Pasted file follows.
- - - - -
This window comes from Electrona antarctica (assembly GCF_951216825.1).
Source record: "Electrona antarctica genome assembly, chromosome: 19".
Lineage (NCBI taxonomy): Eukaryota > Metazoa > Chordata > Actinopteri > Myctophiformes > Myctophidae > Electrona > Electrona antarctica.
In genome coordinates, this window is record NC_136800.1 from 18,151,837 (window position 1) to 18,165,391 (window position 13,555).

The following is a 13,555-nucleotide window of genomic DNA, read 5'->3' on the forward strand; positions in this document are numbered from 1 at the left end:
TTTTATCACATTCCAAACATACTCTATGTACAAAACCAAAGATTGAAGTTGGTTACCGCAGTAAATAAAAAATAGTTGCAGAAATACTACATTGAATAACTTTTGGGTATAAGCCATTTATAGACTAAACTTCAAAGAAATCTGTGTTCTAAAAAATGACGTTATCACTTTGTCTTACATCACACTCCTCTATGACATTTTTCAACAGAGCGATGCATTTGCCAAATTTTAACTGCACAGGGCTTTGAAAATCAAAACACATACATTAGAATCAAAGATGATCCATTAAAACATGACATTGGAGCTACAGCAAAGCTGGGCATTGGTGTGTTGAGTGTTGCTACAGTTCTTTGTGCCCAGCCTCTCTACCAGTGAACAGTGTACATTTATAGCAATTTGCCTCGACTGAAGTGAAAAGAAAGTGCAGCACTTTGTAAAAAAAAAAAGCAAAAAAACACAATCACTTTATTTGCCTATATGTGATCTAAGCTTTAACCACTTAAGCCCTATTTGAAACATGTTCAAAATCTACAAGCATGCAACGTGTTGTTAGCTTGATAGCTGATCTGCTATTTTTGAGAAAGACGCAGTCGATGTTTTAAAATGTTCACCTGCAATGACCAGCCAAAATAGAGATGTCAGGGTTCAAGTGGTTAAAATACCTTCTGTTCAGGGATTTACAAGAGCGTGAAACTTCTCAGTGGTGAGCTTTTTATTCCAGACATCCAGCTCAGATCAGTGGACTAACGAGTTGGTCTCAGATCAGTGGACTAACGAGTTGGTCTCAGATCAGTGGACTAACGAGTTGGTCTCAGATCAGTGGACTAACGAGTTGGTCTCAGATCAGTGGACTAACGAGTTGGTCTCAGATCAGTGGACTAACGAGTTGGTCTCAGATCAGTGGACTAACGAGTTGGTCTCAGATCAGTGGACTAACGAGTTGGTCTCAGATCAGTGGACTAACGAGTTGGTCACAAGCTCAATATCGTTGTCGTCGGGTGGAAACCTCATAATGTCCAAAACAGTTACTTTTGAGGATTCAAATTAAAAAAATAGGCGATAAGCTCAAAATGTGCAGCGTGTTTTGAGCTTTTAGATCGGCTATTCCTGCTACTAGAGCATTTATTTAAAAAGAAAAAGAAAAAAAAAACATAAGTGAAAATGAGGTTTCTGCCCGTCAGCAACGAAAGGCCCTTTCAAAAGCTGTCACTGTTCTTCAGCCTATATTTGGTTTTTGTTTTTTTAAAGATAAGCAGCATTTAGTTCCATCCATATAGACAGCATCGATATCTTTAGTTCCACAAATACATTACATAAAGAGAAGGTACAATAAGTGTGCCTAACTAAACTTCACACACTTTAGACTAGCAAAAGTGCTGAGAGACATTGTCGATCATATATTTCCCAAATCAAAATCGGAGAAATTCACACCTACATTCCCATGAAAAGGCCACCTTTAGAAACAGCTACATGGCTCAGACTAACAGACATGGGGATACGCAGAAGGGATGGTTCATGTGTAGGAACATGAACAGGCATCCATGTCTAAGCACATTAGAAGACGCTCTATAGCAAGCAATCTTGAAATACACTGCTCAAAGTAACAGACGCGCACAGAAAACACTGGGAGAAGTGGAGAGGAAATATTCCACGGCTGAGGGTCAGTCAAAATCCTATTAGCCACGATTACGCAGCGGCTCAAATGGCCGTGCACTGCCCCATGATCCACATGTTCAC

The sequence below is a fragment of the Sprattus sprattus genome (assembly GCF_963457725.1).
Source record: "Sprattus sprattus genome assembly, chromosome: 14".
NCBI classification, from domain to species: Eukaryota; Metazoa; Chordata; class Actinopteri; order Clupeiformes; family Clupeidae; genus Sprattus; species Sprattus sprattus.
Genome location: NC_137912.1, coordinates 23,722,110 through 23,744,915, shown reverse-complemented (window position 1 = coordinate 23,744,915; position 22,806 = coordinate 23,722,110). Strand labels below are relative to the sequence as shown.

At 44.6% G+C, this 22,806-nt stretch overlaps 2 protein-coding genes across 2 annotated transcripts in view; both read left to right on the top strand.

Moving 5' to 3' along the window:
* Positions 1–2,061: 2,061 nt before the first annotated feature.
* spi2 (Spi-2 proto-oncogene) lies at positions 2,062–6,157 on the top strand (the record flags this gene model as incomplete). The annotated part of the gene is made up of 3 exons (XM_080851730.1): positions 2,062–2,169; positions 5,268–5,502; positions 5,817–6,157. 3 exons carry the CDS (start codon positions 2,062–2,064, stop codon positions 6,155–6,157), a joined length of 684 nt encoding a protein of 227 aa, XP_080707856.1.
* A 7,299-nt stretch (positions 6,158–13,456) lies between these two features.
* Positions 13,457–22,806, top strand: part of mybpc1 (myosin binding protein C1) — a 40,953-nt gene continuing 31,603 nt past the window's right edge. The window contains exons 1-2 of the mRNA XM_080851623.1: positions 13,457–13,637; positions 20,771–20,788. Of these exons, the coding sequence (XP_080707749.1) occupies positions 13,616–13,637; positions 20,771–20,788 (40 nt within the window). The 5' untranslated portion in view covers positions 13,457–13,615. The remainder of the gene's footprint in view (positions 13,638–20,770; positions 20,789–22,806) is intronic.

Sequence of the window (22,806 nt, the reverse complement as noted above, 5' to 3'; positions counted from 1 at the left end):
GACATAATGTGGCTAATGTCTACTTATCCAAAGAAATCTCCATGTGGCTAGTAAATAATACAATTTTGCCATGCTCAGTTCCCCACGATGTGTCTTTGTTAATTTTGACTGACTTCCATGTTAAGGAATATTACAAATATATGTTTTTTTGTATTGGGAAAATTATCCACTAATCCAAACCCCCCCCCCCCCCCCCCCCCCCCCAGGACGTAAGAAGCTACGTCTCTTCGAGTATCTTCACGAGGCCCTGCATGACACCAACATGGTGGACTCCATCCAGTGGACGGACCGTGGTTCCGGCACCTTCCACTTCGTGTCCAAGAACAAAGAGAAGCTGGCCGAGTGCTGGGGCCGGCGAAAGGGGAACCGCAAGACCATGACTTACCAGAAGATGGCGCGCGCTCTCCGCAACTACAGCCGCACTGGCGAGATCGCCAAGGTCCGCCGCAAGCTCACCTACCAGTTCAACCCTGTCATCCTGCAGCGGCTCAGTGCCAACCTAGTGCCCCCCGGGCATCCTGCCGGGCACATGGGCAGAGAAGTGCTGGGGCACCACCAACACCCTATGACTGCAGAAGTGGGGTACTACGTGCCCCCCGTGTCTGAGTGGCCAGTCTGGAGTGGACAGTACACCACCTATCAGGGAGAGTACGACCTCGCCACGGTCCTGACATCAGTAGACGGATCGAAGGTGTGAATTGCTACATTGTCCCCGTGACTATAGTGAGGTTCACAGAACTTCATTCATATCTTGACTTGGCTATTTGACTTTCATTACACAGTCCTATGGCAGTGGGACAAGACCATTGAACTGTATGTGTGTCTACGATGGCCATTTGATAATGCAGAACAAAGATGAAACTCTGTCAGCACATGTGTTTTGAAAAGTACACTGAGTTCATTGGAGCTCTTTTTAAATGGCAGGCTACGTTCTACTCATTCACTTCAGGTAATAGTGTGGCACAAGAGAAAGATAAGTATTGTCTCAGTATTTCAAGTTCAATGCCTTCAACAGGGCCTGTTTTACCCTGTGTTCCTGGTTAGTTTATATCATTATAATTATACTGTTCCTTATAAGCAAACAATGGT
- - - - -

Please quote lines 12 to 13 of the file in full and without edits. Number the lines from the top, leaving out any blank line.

Moving 5' to 3' along the window:
* Positions 1–2,061: 2,061 nt before the first annotated feature.